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Healthy Diet Can Lead To A Better Memory

October 27, 2010 by  

Healthy diet can lead to a better memoryIndividuals could benefit from a diet enriched with foods such as carrots, celery, peppers, chamomile and peppermint as new research suggests that a plant compound in these foods could reduce age-related inflammation in the brain.

In the study published in the Journal of Nutrition, scientists from the University of Illinois discovered that luteolin can positively affect the brain by stopping the release of inflammatory molecules.

For the research, investigators exposed microglial cells to luteolin. Rodney Johnson, lead author of the study, said that these cells "produce excessive levels of inflammatory cytokines" during an individuals' aging process. When the microglia are exposed to bacterial toxin, they kill neurons in the brain.

The scientists discovered that when luteolin was integrated with microglial cells, the neurons were able to survive.

To further their research, adult and younger mice were tested in order to find out whether or not a diet enriched with luteolin would have an effect on the subjects' memories.

The scientists concluded that the older mice who were fed luteolin did better on learning and memory tasks than those who did not receive this diet. Luteolin also helped to restore the older subjects working memories.

Johnson said that these findings suggest that a diet rich in carrots, peppers or celery could "reduce age-associated inflammation in the brain, which can result in better cognitive health."

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  • ajish

    Excellent post to highlight about better cognitive health. More and more brain research supports the idea that our brain functioning can improve no matter our age, with the adoption of appropriate lifestyle and tools, and that doing so can help build our cognitive reserves and protect our brains against decline and even Alzheimer´s symptoms. I recommend checking out for a lot of good stuff on lifelong cognitive health and brain fitness, including this nice checklist to evaluate “brain training” products and claims:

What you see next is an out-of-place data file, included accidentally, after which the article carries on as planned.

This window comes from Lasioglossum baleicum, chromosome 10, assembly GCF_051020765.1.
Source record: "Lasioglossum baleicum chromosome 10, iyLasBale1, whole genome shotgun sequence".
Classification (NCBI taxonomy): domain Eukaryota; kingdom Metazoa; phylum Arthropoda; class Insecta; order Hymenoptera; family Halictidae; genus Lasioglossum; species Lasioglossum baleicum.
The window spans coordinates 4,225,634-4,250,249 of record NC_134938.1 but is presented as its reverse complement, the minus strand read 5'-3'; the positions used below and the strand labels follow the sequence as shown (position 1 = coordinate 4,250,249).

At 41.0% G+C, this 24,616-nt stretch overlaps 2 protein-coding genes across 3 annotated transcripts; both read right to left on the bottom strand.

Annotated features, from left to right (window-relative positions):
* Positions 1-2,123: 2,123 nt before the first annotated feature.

• s c

    In addition to arming yourselves with basic, good health information, people need to remember that the consumption of a healthy fat can make a difference in maintaining total brain health (including memory).
    The AMA has gone out of its money-grubbing way to insist that all fat is bad. Aside from the fact that this fallacy is not scientific, it has much potential to increase the onset of Alzheimer’s. Educate yourselves, people. The AMA can be bad for your health (but it sure is “rewarding” when it comes to making easy money for MDs). Can you say conflict of interest?

  • coal miner
  • http://none Mike

    Particularly intresting to me.Concidering that now I am faceing a second bout of Alzhimers. My father passed from complications of in 8 years ago and just recently we got the news that my mother has an early onset type of it. Bob a note here anything floating around out there that might help ease the strain that its begginning to put on me. As in foods I should look into as far as slowing it or vitimin supplements?


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